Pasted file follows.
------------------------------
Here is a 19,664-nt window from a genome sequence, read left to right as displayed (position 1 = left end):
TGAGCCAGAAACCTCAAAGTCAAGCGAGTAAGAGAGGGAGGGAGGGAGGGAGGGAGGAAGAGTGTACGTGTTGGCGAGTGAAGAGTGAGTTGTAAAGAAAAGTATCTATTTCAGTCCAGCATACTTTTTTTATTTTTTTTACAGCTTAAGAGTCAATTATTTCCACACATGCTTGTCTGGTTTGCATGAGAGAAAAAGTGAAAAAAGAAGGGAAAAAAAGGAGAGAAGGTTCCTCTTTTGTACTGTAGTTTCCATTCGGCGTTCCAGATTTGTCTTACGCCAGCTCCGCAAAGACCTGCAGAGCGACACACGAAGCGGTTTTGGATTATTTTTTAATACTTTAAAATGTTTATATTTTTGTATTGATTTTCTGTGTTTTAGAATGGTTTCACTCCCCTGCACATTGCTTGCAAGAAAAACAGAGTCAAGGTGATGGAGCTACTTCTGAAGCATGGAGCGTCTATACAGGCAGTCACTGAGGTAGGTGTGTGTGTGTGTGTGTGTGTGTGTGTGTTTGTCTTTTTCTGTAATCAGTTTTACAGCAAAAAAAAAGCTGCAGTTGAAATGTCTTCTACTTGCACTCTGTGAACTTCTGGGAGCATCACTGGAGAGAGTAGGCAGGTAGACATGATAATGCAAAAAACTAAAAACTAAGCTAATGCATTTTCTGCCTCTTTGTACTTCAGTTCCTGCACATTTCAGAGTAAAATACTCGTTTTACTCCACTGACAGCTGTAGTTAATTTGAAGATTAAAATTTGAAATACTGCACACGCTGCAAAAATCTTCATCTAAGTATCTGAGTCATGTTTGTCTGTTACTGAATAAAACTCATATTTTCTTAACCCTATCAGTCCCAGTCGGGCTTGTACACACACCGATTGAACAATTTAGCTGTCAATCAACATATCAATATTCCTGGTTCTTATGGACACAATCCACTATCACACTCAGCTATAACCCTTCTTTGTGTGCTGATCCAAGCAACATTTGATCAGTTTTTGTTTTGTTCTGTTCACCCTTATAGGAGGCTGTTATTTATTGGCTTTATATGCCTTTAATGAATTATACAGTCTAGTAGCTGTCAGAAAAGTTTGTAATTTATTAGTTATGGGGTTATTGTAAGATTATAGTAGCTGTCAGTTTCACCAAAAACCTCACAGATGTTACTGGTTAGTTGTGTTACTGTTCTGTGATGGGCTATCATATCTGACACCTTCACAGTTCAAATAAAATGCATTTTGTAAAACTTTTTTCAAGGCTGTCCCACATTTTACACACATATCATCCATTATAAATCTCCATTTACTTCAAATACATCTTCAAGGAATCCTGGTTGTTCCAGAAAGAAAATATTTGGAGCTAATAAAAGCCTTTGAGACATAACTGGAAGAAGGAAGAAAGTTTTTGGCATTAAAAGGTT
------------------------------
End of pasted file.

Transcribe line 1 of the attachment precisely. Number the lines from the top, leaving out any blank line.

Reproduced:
Here is a 19,664-nt window from a genome sequence, read left to right as displayed (position 1 = left end):